Thursday , July 29 2021

Smartphones raising a mentally fragile generation



The professor of psychology at San Diego State University, Jean Twenge, believes that smartphones and social networks raise an unhappy and compatible "iGen."

QUESTION: What is the iGen?

ANSWER: IGen is the generation born in 1995 and later, and is the first generation to spend all adolescence in the era of smart phones. They spend much more time online, social networks and playing games and spend less time on activities without screen reading books, sleeping or seeing their friends in face to face interactions.

These children are growing more slowly. At the age of 18, they are less likely to have a driver's license, work on paid work, go out on dates, drink alcohol or leave without parents compared to adolescents from previous generations.

Therefore, iGen is probably the safest generation in history and likes that idea of ​​feeling safe.

Still, they also have the feeling that they are losing something. Understanding that staying on the phone all the time is probably not the best way to live. You do not like them when you are talking to a friend and your friend is looking at your phone.

Many of them also have an acknowledgment of the disadvantages of this type of life.

QUESTION: Search the behavior and health of millions of teens. What have you observed

ANSWER: About 2011 and 2012, I began to see more subject changes to teens, such as large increases of adolescents who feel alone or set aside, or who could not do anything right, that their life was not useful, what they are classic symptoms of depression.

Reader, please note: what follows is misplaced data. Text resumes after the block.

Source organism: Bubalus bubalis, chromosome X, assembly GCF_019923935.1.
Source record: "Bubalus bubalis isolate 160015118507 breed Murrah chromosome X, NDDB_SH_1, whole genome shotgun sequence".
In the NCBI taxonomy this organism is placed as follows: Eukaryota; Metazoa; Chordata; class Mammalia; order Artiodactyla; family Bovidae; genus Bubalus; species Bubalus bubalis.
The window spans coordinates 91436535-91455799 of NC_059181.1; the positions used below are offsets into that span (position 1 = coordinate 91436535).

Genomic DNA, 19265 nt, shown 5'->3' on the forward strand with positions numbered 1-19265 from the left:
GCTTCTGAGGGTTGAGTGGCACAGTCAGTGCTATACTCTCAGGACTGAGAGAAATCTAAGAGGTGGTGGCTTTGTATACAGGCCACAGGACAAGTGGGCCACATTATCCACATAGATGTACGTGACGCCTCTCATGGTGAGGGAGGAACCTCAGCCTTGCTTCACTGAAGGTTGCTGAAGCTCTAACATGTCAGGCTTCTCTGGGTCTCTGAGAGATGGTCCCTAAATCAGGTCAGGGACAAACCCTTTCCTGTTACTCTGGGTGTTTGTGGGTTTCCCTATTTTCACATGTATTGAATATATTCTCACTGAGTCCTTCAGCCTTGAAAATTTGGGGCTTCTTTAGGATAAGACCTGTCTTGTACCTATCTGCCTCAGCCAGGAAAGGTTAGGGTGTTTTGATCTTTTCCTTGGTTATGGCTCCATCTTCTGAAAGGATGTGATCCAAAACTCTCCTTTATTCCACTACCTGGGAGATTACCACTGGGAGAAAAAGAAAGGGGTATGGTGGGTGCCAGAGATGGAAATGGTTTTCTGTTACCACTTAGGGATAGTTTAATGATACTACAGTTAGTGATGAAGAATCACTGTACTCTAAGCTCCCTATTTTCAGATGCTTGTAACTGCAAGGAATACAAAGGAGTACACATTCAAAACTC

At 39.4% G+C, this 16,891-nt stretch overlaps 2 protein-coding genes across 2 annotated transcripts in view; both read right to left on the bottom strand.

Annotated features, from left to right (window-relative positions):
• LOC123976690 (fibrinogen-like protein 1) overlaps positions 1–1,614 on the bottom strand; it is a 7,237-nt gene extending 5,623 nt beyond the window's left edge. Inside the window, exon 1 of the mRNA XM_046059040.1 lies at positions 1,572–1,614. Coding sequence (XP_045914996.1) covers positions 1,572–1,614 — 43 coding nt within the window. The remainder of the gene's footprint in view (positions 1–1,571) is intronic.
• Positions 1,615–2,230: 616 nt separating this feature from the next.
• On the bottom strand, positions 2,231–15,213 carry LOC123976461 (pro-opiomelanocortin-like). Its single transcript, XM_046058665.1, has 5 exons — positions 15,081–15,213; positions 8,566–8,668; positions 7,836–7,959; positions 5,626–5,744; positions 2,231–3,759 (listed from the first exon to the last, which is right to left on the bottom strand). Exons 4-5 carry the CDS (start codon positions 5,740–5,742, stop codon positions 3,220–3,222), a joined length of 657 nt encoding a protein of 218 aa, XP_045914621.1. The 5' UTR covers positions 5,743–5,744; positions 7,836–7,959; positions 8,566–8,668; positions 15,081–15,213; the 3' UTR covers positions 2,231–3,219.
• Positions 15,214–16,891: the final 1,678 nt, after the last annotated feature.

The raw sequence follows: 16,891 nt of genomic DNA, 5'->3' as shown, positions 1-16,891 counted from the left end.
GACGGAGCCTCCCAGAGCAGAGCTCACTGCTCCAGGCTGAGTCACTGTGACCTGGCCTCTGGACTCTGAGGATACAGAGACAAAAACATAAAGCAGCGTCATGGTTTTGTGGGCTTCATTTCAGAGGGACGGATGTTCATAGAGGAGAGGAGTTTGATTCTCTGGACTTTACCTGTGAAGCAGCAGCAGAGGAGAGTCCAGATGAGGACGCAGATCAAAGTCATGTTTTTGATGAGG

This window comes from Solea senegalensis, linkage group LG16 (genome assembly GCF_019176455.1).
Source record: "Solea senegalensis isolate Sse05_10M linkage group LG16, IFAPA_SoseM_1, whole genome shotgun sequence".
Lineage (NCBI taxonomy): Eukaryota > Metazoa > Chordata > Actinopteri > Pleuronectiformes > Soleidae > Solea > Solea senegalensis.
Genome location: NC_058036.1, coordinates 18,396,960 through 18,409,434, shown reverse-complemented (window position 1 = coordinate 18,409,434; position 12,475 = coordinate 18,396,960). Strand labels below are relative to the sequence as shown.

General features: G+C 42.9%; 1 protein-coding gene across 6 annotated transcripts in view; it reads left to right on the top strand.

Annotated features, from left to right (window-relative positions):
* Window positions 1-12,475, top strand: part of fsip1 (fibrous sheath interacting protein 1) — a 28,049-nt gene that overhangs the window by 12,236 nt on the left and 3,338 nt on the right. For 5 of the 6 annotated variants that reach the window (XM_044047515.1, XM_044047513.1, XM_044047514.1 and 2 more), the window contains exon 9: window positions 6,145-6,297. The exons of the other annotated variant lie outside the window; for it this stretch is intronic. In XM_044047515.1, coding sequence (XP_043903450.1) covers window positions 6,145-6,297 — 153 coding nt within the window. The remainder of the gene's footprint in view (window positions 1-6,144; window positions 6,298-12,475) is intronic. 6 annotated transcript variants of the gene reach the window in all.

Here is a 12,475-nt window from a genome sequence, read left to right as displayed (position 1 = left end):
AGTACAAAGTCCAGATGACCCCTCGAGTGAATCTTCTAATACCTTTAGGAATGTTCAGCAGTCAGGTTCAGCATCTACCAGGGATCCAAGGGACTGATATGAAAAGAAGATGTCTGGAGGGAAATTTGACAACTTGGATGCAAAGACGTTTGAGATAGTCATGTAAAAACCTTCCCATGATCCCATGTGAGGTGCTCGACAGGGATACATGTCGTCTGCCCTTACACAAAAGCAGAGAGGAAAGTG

Depressive symptoms rose 60 percent in just five years, with self-harm rates such as the cut (themselves) that doubled or even tripled in girls. Teen suicide doubled in a few years.

Just as smart phones became commonplace, mental health problems began to appear. This change in the way adolescents spend time is so essential to mental health. We know from decades of research that sleeping and seeing friends in person is a good recipe for mental health and that looking at a screen for many hours a day is not.

QUESTION: What advice would you give to parents?

RESPONSIBILITY: Many of the things on which happiness and mental health depend are now under our control. We can not change the genes we are born and we will not solve poverty at night, but we can control how we spend our leisure time and we can help our children do the same.

Research points to limit the use of digital media use about two hours per day or less. That seems to be the sweet spot for mental health and happiness.

Be sure to use social networks to stay in touch with friends, help you plan things and watch a little video but keep it within this two-hour limit for people aged 13 to 18. Then get all the benefits of social networks and this technology without the great inconvenience of this.

If you think your child needs a phone, say that to go to school, you can get a "dumb" phone that has no internet and all the temptations of a smartphone.

Jean Twenge is an author whose works include "iGen" and "Generation Me".


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